MED GAIMS leads the design of game ecosystem for collective gamified experiences in Vilanova i la Geltrú, Spain


Funded by the ENI-CBCMED, the MED GAIMS project develops games in tourist destinations not for fun only, but with the  goal of creating memorable experiences for the visitors in order to increase tourist flows, and to develop jobs within the gamification industry. Ten games will be developed in each of Lebanon, Jordan, Italy, and Spain; five analog games, and five digital games. All the games experiences have to be related with the tourists’ destinations, their cultural heritage and their attractions. It is important to note that the targeted destinations within MED GAIMS are not first-class destinations where the tourist flows are common and the effect of the project would be hard to evaluate.

Vilanova i la Geltrú: the Spanish case
The games in Spain will be implemented in Vilanova i la Geltrú, a town of 65,000 inhabitants located 45km south of Barcelona. Vilanova i la Geltrú is not only a tourist destination but also enjoys tourist resources to become a point of interest in the tourism industry including: Mediterranean climate, long sandy beaches, rich gastronomy, extensive cultural heritage and several museums that provide indoor attractions.

The Game Ecosystem
While MED GAIMS project offers the chance of deploying 10 games simultaneously in one destination, we have the choice of creating 10 singular games with no inter-connection, or thinking strategically to use the common elements of the destination in creating a holistic Game Ecosystem.
An ecosystem in nature is a biological community of interacting organisms and their physical environment. In our gamification case, we are settling 10 game experiences in the same physical environment. To make this system work coherently, we need to interconnect the games. There may be several connection approaches, yet the first layer in all cases should target the functionality of each game. To make the whole setting work, we need to play each game with the unified purpose of creating flows between the games and making them interact.

The functionalities of the games have been defined under the following three categories:

Hook games: The experiences attract the attention of the visitor to the destination. The user does not need to be physically in the tourist destination, but the game awakens the interest of visiting the place due to the inherent content of the game. The content could be the setting, the pictures, the background or the embedded story.

Content games: Experiences provide the visitor with content and interaction with a certain location in the destination. The user needs to be physically in the place in order to enjoy the experience. Potential places are museums, squares, old quarters, exposition rooms, etc.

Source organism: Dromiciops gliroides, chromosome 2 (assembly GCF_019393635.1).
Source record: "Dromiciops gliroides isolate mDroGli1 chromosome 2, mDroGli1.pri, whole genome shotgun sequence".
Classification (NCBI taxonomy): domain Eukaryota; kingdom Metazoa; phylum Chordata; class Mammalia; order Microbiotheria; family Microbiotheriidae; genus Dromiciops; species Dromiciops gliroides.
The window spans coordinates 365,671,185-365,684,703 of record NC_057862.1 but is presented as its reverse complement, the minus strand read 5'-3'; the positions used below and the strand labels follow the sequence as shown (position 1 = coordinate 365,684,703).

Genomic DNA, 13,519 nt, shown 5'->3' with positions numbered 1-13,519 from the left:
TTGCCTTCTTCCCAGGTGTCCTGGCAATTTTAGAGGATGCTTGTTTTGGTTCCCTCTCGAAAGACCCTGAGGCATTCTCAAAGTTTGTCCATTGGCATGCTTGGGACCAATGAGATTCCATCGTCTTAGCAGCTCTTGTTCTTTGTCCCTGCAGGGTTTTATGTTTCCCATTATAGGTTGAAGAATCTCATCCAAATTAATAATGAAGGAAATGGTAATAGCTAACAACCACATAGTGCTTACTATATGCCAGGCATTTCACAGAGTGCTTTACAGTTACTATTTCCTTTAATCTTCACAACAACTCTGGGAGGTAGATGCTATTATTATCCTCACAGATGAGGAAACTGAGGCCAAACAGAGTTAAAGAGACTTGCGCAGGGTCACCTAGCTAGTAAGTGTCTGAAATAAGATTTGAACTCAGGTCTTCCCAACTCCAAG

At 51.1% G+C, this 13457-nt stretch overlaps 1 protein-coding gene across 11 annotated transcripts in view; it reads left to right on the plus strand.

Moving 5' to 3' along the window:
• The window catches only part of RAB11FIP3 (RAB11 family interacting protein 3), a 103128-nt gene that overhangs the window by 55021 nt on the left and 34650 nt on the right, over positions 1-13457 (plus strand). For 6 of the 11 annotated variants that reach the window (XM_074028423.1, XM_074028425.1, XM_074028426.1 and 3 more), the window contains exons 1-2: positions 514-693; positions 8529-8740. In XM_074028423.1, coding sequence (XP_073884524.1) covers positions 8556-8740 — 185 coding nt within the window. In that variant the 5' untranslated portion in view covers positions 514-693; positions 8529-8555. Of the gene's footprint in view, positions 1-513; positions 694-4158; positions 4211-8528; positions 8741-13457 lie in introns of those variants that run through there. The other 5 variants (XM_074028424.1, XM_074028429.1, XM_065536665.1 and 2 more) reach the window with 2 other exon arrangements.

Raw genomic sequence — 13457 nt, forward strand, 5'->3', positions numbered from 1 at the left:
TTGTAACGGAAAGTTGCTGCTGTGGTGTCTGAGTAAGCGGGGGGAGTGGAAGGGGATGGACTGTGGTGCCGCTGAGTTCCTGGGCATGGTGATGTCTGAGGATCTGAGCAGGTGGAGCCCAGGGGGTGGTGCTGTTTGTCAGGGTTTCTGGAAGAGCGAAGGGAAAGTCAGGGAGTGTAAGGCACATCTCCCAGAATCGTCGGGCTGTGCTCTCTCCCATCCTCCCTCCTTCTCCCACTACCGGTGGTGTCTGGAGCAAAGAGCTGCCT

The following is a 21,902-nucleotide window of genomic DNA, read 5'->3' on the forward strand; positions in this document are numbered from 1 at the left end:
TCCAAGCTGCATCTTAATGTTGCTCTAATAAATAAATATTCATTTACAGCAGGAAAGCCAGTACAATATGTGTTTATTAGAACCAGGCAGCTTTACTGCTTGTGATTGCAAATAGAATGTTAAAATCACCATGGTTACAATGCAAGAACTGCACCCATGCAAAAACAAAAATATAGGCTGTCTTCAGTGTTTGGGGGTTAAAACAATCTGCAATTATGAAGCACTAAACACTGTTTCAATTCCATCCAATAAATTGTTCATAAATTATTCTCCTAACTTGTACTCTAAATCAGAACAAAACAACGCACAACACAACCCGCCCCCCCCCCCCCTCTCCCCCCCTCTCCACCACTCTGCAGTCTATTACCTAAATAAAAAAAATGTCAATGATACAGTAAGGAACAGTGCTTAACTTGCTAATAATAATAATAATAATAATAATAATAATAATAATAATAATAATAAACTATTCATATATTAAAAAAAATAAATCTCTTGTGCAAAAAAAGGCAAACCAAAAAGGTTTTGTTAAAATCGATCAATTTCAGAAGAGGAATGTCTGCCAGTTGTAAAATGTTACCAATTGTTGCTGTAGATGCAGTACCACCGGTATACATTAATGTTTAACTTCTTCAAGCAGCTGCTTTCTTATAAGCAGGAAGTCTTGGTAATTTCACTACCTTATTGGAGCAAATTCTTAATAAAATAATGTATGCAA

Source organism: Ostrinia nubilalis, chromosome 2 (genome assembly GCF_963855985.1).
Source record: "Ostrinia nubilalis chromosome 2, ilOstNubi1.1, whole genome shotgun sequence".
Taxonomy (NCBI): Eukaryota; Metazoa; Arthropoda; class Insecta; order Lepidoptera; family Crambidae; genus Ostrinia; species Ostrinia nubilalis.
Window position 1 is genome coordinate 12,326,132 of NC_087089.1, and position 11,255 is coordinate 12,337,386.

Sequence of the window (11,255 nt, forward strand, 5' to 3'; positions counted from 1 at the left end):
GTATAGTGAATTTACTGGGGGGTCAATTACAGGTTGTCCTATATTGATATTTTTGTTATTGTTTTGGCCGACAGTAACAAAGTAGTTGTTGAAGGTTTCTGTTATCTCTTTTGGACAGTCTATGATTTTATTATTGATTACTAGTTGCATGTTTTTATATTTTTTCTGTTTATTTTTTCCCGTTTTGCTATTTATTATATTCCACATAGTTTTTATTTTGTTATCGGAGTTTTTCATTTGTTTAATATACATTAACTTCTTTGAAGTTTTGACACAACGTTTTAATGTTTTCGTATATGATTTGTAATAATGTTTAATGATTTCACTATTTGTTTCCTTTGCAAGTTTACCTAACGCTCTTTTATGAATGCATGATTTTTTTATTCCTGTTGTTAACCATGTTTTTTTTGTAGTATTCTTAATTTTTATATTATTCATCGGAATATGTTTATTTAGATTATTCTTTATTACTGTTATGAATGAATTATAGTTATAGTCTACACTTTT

Bridge games: Experiences where the visitor enjoys going from one place to another in the destination. The user needs to be physically in the place in order to enjoy the experience. In this case the games are used as connectors and help the visitor discover the town, and at the same time facilitate the access to content games.

Finally, a hybrid games could have a mixture of the previous concepts, For example a game that can be played in the first and second chapter from home, but later needs to be played at the physical destination in order to complete the full experience. In this example, we would have a mixture of a hook and a bridge game.

A clockwork engine
With the right use of each of the type of games we can create the network, where each game has its own functionality within the whole system. Hook Games awaken the interest of the visitors in the destination and bring them to the physical setting, The Content Games provide  interaction with a certain site, and finally the Bridge Games facilitate  moving around within the destination and connecting locations with content games.

The use of game experiences depending on their functionality is only the first layer of building a complex games ecosystem. Whatever is being designed is built around the user, and how this user is going to interact with the system. The functionality is about feeding only the ecosystem but not the user, and in order for the system to become holestically successful, the user has to take active part in the experiences. This article introduces the foundations of the game ecosystem, paving the way to designing the whole gamified experience: storytelling, platforms, mechanics and art, and how these are individually designed and interweaved with the other game experiences. With this concept and the user-centered design, we can start creating attractive gamification.